From Event: SPIE Organic Photonics + Electronics, 2017
Organic electrochemical transistors (OECTs) have gained considerable interest for applications in bioelectronics, neuromorphic computing, and logic circuitry. Their defining characteristic is the bulk-modulation of channel conductance owing to the facile penetration of ions into the (semi)conducting polymeric channel. In the realm of bioelectronics, OECTs have shown promise as amplifying transducers due to their stability in aqueous conditions and high transconductance. These devices can be fabricated in conformable form factors for in vivo stimulation/recording, and for cutaneous EEG and ECG recordings in human subjects. The performance of these devices, their operating conditions, and suitability for certain applications is linked intimately with their form factor and the transport properties of the active materials. In this work we show how thickness can be used to design optimal devices for a range of electrophysiological recording applications. Scaling of device performance with geometry reveals the importance of the active material’s mobility and charge storage capacity (per unit volume) in benchmarking new materials. Such findings have led to the development of a new class of polymers which outperform prototypical conducting polymers (i.e. PEDOT:PSS), and can potentially open new paths for the utility of OECTs in a number of application areas.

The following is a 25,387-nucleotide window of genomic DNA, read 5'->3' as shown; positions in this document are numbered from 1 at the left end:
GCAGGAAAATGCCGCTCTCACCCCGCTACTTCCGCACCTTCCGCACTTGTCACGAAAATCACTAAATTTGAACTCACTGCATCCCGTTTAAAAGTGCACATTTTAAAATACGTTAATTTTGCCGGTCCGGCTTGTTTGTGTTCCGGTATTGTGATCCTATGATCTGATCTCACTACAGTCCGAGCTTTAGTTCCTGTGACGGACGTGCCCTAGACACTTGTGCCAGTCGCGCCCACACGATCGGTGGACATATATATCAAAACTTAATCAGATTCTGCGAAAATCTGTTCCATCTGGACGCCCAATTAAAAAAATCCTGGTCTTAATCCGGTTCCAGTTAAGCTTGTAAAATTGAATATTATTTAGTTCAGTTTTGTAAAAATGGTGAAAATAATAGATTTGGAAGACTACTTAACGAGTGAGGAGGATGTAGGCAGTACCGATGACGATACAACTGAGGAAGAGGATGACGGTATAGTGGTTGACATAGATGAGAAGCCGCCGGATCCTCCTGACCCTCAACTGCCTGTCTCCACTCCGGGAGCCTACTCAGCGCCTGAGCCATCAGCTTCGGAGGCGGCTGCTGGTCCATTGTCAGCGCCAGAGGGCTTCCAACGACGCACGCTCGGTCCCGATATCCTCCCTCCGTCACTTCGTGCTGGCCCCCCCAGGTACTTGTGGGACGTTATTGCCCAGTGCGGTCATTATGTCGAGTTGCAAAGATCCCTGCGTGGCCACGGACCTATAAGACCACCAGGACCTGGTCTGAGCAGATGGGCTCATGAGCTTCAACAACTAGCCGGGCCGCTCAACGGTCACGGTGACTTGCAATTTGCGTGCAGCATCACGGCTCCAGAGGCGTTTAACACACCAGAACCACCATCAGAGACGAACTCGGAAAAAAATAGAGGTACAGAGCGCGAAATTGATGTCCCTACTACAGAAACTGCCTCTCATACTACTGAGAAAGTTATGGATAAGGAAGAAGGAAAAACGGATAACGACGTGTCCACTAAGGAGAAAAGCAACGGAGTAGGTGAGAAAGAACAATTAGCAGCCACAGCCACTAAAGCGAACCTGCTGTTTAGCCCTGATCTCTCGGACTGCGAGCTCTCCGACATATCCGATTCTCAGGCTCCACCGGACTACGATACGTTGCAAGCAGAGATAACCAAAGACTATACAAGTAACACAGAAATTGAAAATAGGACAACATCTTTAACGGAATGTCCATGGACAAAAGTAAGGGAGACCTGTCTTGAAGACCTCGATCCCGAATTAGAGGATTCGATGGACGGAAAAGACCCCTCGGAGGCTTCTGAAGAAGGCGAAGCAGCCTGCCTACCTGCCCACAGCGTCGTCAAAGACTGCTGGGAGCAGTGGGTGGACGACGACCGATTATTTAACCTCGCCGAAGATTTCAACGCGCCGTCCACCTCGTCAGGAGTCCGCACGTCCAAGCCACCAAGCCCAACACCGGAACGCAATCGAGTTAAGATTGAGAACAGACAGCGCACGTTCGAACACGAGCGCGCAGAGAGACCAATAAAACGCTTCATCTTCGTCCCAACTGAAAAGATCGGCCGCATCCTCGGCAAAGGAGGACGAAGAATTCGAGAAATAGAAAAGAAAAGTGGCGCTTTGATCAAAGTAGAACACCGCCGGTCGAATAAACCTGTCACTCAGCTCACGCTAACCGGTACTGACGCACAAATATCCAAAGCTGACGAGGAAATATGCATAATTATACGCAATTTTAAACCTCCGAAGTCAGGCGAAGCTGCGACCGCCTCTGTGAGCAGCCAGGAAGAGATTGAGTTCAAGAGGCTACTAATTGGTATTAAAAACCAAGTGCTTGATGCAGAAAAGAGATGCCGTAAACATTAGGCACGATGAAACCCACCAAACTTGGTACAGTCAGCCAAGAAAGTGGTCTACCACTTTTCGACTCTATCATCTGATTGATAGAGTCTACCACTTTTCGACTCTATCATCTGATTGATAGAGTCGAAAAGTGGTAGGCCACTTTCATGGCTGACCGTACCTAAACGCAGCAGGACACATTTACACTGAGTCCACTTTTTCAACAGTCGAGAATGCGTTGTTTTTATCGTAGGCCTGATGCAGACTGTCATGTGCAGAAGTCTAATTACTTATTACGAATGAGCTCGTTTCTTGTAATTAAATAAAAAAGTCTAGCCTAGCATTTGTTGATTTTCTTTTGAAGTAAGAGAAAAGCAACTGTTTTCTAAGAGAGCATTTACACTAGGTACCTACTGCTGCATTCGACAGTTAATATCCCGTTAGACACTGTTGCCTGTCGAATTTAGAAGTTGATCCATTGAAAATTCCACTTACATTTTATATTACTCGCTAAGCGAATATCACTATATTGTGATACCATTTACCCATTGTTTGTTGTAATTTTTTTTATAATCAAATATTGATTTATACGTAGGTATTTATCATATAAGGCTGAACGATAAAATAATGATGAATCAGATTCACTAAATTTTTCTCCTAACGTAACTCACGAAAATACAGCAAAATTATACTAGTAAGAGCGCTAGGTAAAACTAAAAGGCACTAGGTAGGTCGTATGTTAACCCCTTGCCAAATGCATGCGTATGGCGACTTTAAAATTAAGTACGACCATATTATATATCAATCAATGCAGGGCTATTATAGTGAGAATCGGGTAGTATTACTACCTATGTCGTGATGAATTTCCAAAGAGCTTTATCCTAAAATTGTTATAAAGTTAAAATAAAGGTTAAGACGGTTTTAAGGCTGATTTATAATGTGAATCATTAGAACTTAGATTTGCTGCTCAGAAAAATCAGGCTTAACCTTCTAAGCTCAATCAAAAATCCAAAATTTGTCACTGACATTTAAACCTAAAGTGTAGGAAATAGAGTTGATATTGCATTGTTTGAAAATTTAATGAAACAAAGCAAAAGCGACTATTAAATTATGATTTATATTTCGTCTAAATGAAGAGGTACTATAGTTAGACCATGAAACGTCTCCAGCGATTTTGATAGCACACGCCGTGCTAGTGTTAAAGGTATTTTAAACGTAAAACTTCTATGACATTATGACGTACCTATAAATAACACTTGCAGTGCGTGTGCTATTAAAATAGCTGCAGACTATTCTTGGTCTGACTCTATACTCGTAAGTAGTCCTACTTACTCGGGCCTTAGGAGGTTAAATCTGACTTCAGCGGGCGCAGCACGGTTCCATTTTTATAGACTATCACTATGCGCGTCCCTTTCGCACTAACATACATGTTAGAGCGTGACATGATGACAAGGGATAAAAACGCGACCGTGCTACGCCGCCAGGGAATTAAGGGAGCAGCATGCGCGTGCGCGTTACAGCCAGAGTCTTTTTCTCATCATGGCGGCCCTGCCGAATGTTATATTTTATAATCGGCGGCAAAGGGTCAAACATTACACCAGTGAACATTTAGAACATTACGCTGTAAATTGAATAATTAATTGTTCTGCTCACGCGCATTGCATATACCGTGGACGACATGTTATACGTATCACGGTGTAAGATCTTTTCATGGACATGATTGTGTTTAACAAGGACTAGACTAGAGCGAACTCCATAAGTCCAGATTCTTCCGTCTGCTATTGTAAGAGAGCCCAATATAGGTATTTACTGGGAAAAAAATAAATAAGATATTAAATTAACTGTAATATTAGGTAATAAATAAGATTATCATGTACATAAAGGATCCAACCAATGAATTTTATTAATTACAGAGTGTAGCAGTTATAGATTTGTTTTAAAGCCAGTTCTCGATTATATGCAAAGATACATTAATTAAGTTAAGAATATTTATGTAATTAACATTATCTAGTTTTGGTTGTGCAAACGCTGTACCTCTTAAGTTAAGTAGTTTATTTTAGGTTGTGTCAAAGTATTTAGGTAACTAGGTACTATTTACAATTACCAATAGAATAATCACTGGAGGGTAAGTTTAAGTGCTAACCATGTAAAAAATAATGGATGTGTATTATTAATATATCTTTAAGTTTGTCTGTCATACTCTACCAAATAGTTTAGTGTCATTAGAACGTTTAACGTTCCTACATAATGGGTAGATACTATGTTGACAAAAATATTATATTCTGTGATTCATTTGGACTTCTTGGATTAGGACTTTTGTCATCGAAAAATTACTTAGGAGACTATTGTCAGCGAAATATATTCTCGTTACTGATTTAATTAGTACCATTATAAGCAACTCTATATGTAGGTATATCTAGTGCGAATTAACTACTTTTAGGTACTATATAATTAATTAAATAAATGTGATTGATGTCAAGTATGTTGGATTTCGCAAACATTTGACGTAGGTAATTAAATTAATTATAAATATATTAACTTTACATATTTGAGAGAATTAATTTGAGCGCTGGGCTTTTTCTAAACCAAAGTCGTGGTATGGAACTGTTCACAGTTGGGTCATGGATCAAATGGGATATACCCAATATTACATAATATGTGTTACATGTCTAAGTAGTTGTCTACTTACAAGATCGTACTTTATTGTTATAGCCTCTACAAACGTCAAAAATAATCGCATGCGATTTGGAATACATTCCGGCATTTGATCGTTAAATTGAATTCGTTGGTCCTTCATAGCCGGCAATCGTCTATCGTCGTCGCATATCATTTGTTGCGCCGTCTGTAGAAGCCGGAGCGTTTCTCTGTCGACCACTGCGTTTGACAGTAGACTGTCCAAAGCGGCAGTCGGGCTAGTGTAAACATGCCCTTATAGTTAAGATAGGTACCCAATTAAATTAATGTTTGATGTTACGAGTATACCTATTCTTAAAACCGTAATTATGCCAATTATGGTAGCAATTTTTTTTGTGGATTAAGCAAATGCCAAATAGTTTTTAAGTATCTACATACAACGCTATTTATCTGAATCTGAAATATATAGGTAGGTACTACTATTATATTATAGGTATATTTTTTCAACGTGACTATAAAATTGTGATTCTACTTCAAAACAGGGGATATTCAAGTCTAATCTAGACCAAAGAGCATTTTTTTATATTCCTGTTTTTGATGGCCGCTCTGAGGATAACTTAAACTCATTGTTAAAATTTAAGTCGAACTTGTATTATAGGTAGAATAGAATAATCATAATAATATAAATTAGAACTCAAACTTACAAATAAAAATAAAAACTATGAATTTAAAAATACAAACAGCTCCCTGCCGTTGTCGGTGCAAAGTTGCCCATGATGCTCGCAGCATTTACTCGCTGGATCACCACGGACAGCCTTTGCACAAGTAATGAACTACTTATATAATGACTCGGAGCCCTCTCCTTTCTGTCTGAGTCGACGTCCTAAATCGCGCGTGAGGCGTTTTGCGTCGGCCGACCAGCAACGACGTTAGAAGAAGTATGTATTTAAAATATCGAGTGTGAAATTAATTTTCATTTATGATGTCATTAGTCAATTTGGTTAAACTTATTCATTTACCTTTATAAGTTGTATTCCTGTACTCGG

Jonathan Rivnay, "Tailoring organic electrochemical transistors through form factor and materials selection (Conference Presentation)," Proc. SPIE 10365, Organic Field-Effect Transistors XVI, 103650K (Presented at SPIE Organic Photonics + Electronics: August 08, 2017; Published: 19 September 2017); https://doi.org/10.1117/12.2274702.5581161631001.
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